Love him or hate him, Ashley Cole is the best at his position in England, and arguably the world. While this has been the case for many years (although I’m sure the Evra family might object), under Carlo Ancelotti Cole has transformed from an indefatigable left-back to an integral cog in Chelsea’s attacking strategy.
Fullbacks are an important aspect of any back four, of course, and the manner in which a manager utilizes this versatile position reveals their attacking intent. Overlapping fullbacks are a staple of most attacking outfits, combining with the wide men to enter dangerous space, or simply to drag defenders out of position to allow attackers more freedom to cut open a defense.
Ashley Cole has been the standard for the fullback position for years now. His tireless work on the left flank for Arsenal gave the Gunners that extra option in attack as he would race to the byline and whip in a decent cross, or simply (as stated above) supply an extra body the defenders had to acknowledge. It was always Cole’s unique ability to both know the right time to join the attack, and then to have the stamina to get back into sound defensive position in the event his team quickly lost possession. This is what has made him the best left-back in England for over a decade. Not to mention his ability to make Ronaldo and Messi look ordinary on more than one occasion.
But under Ancelotti, when Chelsea are in attack Cole has evolved into an auxiliary winger. On paper, the Blues line up in a formation much like this:
We can argue about slight variances, but this is essentially the formation Chelsea use. Within this basic framework, there is an abundance of movement between Drogba, Anelka, Malouda, and Lampard. Particularly those front three, and particularly when the Blues are playing an inferior team, as they have in the first three matches of this Premier League season. When Chelsea are dominating possession, the triumvirate of Drogba, Anelka and Malouda can meander about, dropping deep, going wide, playing high, basically anywhere they can positively affect play.
But with the liberty Ancelotti has granted these three, their tendencies often lean towards playing up the middle. Anelka is a natural central striker, as is Drogba, and for Malouda, he wants to play up the middle to more heavily influence the game, which has transformed him into one of the PL’s best players. These tendencies leave Chelsea a very narrow team at times.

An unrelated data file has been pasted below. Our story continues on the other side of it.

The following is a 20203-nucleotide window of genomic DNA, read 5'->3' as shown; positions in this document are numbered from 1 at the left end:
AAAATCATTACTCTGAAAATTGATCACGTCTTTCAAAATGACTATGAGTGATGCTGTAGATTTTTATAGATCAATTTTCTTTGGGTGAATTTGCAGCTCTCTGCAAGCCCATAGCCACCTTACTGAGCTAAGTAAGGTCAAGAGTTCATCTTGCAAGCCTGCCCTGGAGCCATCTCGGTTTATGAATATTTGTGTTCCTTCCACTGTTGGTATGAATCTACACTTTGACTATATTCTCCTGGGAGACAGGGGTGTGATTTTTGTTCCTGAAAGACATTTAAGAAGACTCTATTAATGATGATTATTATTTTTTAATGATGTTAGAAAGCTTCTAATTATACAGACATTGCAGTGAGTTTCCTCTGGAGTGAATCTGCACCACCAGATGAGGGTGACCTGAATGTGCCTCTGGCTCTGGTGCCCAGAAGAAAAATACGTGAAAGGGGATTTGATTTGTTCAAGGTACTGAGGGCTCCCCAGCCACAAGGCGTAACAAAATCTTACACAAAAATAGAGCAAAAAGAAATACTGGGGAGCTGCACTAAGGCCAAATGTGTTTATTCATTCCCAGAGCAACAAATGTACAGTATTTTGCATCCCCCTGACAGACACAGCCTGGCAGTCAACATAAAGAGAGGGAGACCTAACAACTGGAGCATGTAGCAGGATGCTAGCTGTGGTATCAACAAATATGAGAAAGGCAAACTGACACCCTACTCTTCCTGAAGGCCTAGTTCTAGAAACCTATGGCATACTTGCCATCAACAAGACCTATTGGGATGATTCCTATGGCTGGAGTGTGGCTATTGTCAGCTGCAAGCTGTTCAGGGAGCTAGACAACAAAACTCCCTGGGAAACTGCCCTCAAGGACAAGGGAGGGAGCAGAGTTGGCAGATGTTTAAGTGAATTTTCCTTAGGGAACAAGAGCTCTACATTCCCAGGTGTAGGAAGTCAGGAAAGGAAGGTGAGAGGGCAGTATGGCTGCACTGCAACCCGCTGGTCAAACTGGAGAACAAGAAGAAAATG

Ancelotti has rectified this would-be problem by ordering Cole to act as his width.
Cole is no longer simply making those blazing, overlapping runs from deep, but he is being stationed on the left of midfield when Chelsea are in attack. He is a full member of the attack, maintaining some semblance of width for the side. We are seeing new runs from Cole: acute diagonal runs from shallower positions, deeper overlaps to release HIM into scoring positions, and coming infield to join Lampard and Malouda in attack.
In the first half of Chelsea’s 2-0 win against Stoke, Cole put on a masterclass of this “new-found” position. Perhaps Stoke aided in this by playing a back 5 with wingbacks and CB’s that rarely looked on the same page, but credit Cole for exploiting such weaknesses. Stoke could not cope with Cole’s attacking forays, and not for the first time this season, Chelsea’s best move of the first half found Cole on the end of it. A quick back-and-forth of possession led to Michael Essien placing an inch-perfect pass through to Cole, who scuffed his shot wide. The fullback was playing higher than any forward on the move.
Later, Drogba dropped deep and wide, while Cole raced into the box on an acute diagonal from the touchline. Drogba did well to lob a 15-yard ball over two defenders and find Cole, who, running towards the goal, one-time lashed it from midair on to the crossbar. A phenomenal attack, which underlines Cole’s new role in the high-flying Chelsea attack.
There are few elite fullbacks who can take on the responsibility of being a dual-role player. Brilliant attacker, miserly defender, Cole has pulled it off with flying colors, and Chelsea are the great benefactor.
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